Weiss Ratings, the independent rating agency that provides a rating for stocks, ETFs, mutual funds, insurance companies, banks, and credit unions, says the current low prices in the cryptocurrency market favors buying or investing in cryptocurrencies.
this time around given how far the prices have fallen from the January 2018 and last December peaks. For those who project in the short term, the likelihood of price recovery is being kept alive with promises such as Baktt, which is to launch coming January, and possibility of approval of a U.S. exchange-traded fund (ETF) in February.
However, the company also thinks that the recent crash in crypto prices show that people overestimate the potential of technology in the short term and underestimate it in the long term. It has always been so because many would rather react and respond to foreseen outcomes in the near future than those that are unknown and unforeseen. However, Weiss thinks the long game is the way to go saying that they believe cryptoassets will revolutionize the world.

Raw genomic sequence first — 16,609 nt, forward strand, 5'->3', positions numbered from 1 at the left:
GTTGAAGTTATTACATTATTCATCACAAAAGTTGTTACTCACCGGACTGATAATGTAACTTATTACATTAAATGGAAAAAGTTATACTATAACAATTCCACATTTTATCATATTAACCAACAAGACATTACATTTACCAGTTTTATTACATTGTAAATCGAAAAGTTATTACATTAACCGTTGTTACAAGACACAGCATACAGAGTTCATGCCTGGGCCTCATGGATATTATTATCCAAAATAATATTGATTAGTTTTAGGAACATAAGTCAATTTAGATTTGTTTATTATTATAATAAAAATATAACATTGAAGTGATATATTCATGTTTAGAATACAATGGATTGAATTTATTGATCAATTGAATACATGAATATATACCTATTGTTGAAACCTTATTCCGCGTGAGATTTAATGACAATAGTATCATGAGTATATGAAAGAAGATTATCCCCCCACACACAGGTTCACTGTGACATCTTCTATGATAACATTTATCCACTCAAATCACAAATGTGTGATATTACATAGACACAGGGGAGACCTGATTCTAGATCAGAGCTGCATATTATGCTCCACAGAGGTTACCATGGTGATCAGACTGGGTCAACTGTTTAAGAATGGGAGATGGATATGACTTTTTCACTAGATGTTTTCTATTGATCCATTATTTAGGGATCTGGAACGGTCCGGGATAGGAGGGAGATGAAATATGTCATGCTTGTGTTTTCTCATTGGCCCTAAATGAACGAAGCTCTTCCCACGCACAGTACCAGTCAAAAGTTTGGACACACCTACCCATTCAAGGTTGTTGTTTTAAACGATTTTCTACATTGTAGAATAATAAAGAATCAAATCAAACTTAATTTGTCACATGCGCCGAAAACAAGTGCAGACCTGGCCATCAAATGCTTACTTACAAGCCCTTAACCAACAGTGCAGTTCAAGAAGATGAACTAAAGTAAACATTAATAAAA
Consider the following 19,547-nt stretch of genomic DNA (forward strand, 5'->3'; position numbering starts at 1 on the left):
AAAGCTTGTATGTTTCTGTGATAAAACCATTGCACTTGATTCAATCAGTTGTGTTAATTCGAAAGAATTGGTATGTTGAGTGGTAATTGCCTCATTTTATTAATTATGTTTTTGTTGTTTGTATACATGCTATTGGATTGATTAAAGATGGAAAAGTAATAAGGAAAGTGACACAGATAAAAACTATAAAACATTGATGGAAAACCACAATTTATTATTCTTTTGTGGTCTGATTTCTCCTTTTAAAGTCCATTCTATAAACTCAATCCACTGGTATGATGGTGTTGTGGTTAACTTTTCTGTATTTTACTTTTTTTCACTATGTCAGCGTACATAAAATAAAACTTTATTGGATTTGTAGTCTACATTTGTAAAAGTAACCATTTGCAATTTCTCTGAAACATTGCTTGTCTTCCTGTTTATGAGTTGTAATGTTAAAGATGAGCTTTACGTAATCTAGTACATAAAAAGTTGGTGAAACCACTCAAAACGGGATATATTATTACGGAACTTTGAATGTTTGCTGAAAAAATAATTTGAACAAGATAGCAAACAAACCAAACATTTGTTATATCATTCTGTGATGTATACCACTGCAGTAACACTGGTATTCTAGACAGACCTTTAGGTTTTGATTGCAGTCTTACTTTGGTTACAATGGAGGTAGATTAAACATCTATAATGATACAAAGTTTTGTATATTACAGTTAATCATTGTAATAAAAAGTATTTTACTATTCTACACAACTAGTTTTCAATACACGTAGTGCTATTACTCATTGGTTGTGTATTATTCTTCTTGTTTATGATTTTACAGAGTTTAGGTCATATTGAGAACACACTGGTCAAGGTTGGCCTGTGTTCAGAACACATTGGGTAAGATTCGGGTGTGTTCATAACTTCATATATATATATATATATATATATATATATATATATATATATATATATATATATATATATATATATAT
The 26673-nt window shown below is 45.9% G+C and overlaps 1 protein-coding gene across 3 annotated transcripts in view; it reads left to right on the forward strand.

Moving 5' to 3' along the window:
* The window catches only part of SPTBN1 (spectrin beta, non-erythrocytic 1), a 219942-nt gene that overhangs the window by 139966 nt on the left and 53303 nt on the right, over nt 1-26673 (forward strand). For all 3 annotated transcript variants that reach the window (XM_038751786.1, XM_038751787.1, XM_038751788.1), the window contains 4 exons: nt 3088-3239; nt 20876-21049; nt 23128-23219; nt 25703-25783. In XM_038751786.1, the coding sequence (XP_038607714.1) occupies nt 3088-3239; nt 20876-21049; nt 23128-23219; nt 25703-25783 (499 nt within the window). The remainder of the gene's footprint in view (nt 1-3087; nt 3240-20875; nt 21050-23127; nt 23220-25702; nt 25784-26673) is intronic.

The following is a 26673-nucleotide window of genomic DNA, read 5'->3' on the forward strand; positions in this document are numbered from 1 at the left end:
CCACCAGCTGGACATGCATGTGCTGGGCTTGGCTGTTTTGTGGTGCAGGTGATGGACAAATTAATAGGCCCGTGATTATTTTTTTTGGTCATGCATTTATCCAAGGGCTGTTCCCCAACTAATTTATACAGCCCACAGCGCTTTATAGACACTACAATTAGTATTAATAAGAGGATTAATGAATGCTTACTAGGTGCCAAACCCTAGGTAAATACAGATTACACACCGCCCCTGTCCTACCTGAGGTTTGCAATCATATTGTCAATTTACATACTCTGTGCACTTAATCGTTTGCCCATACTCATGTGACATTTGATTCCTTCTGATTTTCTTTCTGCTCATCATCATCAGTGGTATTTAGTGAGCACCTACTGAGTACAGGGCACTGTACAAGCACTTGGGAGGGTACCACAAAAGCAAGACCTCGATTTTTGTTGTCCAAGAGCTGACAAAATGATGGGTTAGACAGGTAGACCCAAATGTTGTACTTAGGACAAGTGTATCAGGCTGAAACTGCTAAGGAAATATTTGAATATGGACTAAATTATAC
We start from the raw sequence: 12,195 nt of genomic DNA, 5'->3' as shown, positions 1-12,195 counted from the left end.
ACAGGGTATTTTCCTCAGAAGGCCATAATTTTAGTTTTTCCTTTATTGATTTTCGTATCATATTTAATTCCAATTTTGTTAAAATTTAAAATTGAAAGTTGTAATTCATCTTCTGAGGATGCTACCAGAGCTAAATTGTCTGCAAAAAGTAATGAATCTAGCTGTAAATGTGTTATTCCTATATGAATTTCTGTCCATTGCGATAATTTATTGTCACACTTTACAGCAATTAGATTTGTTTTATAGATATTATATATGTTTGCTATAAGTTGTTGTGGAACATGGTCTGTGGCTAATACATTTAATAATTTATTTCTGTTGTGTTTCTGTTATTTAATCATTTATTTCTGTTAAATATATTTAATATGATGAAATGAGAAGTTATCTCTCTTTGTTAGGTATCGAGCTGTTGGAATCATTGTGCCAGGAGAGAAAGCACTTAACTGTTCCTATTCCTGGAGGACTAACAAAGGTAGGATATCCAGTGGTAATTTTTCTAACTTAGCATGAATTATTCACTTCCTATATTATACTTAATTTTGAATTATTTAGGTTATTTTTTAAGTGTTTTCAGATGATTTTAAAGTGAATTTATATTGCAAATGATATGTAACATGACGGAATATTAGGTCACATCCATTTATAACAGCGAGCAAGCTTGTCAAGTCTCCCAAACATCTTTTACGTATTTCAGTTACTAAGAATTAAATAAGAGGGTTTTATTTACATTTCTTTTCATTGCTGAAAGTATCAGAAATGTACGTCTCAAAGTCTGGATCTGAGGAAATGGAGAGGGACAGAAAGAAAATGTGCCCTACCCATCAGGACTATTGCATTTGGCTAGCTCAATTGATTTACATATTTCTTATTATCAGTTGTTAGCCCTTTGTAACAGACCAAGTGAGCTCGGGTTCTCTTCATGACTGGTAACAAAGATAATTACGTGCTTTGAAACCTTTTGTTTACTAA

According to the agency's founder Martin Weiss's last week statement, the plunge of Bitcoin by more than 70 percent or more on separate occasions was different than other crashes. He said Bitcoin's crash is setting a stage for another likely major price rise in 2019. Not a promise though. The difference with the current crash is that Bitcoin has not obeyed the rule to follow the latest advances in the Distributed Ledger Technology (DLT) that underlies cryptocurrencies.
He added that Bitcoin will continue to play an important role but primarily as a store of value commodity like gold while "a select group of faster, more scalable cryptocurrencies" will lead the way in terms of price appreciation and innovation.
Speaking about a long game, Tony Sagami, one of the early pioneers in the application of technical and quantitative analysis to mutual funds and stocks and who is also a leader at Weiss, wrote in a post earlier this month that investing in electronic cash might generate huge profits given that the society, in general, was moving to a cashless society. It may take years, but he gives an example of Sweden where the amount of cash in circulation has "dropped like a rock" 40 percent below its 2017 peak given the country was generally moving to a cashless society.
Only 25% of Swedes reported using cash in the last month, down from 63% four years ago, and 36% of Swedes say they use cash just once or twice a year!